Review Summary: Although not quite the masterpiece of 'Purple Rain' or 'Dirty Mind', 'Prince' provides a perfectly reachable stepping stone for the universal critical acclaim and worldwide commercial success he desired, deserved and later achieved.4 of 4 thought this review was well written
After the release of his debut album 'For You', Prince was barely clambering his way into the universal critical acclaim and worldwide commercial success he would later receive. And whilst, his self-titled second studio album 'Prince' displays evident artistic growth, achievement and a higher level of mainstream success, it still falls somewhat short. None-the-less, it provides a reachable stepping stone to the recognition he indefinitely desired to reach and deserved.
Adopting a more mainstream sound of pop and funk, fused with elements of disco, 'Prince' begins with 'I Wanna Be Your Lover'. It proves to be almost irresistible, with a catchy, danceable hook and simple, easy to sing along lyrics. It is without doubt one of the highlights of the album. Receiving radio airplay, charting for two weeks atop the R&B singles chart and reaching #11 on the Billboard Hot 100, it is arguably worthy of more success. Containing some explicit sexual lyrics, we could expect no less from Prince.
'Prince' continues with the new wave/dance infused 'Why You Wanna Treat Me So Bad?' and the disco/funk merged 'Sexy Dancer', both of which in no way dampen the upbeat beginning. Likewise, they are of skilled arrangement, containing simple lyrics and a catchy beat. But provide little evidence of brilliance that one might hope for.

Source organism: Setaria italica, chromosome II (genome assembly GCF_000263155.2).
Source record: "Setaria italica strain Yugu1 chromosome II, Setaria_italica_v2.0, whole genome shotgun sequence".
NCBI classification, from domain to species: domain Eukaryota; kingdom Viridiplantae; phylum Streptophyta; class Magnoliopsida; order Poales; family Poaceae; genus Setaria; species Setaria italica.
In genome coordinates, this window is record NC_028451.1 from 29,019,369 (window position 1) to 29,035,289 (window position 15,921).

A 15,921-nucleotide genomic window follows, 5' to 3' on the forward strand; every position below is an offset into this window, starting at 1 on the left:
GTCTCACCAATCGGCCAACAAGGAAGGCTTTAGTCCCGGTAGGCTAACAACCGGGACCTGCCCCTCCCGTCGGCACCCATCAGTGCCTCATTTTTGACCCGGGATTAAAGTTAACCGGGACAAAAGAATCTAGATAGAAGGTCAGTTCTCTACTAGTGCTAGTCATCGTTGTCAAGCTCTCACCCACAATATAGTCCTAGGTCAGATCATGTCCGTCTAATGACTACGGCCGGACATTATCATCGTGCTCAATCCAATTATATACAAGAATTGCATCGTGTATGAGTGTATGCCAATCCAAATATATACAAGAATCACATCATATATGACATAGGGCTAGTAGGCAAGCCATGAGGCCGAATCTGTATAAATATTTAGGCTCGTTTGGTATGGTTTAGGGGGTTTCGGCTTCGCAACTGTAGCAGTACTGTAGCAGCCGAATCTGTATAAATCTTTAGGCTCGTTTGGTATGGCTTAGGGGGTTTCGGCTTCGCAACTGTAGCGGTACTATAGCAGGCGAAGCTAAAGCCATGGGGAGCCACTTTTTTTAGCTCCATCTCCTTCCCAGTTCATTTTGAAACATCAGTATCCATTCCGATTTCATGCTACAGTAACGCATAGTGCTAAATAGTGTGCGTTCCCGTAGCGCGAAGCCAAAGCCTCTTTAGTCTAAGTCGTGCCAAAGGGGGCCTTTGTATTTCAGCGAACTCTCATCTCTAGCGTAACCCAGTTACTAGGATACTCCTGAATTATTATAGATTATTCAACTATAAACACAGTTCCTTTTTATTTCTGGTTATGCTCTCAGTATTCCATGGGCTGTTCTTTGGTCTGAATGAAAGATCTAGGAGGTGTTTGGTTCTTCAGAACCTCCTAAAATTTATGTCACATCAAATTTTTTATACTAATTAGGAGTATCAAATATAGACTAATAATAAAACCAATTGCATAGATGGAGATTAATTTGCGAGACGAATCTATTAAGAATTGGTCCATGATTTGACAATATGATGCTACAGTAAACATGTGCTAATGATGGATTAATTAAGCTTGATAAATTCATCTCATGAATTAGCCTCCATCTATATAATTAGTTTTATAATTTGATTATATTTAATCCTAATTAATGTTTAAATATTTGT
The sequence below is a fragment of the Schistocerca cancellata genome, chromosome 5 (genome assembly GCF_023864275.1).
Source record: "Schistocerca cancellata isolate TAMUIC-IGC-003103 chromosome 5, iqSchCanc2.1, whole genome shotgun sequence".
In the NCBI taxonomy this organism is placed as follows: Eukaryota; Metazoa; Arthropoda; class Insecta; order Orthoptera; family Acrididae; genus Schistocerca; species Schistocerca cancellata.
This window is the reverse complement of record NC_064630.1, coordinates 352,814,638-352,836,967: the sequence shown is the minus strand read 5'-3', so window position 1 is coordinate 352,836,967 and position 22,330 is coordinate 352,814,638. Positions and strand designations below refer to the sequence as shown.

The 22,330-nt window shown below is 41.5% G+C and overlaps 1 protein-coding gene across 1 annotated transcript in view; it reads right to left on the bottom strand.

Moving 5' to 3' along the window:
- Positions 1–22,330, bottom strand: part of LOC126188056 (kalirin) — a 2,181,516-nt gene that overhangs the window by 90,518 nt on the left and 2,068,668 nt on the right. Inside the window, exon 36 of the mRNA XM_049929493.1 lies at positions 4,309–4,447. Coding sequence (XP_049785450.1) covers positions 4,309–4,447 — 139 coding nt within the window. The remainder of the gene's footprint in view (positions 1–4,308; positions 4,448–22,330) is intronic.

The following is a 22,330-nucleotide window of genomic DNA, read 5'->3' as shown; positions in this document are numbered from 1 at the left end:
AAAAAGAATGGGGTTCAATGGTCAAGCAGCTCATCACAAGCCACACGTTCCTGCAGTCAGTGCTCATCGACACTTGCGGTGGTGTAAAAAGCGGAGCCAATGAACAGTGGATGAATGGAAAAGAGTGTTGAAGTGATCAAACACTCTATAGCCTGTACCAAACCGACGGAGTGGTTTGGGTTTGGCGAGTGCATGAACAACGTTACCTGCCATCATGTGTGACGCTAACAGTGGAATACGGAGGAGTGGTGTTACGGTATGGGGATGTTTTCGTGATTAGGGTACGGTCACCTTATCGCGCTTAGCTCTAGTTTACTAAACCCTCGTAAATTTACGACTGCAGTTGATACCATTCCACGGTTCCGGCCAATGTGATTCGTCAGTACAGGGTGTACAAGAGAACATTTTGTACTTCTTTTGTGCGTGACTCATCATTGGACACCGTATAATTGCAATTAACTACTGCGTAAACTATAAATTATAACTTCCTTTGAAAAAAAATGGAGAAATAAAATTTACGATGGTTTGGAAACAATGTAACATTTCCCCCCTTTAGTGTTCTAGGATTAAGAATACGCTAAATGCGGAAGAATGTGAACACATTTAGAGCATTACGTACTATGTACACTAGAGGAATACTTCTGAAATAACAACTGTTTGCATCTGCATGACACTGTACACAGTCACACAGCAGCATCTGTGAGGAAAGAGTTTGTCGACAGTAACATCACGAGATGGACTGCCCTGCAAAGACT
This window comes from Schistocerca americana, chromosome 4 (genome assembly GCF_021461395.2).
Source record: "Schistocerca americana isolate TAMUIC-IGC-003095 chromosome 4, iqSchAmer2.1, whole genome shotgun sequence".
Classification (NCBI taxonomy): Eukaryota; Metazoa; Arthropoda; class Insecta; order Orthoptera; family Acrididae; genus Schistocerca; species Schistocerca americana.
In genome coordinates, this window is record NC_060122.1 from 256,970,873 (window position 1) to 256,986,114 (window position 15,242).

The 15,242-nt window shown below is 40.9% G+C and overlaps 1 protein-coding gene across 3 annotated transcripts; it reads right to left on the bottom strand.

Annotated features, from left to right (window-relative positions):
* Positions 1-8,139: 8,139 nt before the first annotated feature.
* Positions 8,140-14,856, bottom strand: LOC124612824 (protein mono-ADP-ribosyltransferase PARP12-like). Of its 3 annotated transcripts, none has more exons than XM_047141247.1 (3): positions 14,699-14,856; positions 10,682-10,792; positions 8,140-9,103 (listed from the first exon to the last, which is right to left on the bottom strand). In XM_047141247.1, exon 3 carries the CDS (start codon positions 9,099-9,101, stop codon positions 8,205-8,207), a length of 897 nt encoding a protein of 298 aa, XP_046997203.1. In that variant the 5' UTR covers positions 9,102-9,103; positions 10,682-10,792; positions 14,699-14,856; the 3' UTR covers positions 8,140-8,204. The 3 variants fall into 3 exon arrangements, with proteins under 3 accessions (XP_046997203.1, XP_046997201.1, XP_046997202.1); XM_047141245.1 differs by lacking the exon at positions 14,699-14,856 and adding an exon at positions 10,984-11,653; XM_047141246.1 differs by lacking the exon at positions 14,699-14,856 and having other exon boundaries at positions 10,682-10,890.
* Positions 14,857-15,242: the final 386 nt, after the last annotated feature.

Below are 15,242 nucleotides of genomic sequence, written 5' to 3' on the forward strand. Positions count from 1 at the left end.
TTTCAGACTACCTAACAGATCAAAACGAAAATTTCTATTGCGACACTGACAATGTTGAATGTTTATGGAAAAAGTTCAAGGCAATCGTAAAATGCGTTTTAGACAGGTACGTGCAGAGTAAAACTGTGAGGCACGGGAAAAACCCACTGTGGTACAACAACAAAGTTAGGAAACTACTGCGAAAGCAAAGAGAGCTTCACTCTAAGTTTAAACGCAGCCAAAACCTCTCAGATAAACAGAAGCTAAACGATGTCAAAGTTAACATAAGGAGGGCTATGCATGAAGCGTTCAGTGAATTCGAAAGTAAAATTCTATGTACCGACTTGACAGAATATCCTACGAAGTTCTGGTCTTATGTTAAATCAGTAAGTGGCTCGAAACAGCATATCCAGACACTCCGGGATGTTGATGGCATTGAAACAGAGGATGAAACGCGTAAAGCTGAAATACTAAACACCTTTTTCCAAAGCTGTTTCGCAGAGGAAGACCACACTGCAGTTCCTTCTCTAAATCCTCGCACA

The album reaches it's flattest point with slow, mild ballads 'When We're Dancing Close and Slow' & 'With You' (particularly the latter) which are ever reminiscent of his lacklustre debut. But to no dismay, for 'Prince' recoups with 'Bambi'. Kicking in with a striking beat, thrilling guitar work, and a minuscule yet powerful grunt, we reach another highlight. Contrary to the rock vibe, the lyrics are somewhat gentle, as Prince convincingly expresses his love for a woman, and attempts to entice her with his apathy and guilt. Prince's light, high-pitched voice adds consistency to the track, bringing the various aspects together, for an exceptional piece of work.
Following this heavily based rock track, 'Prince' returns to it's preceding sounds, as we are subjected to two more love-songs. Majority of which consist, once again, of Prince's vulnerability, naivety, and his search of love. It's interesting to see Prince's attitudes to women, other than as simply objects to satisfy his desire for sex, which he expresses particularly in the succeeding 'Dirty Mind'.
'Prince' climax arrives with 'It's Gonna Be Lonely'. The track is sublime, beautifully arranged, intricately composed, convincing and emotional lyrically. It really is a treat to be devoured.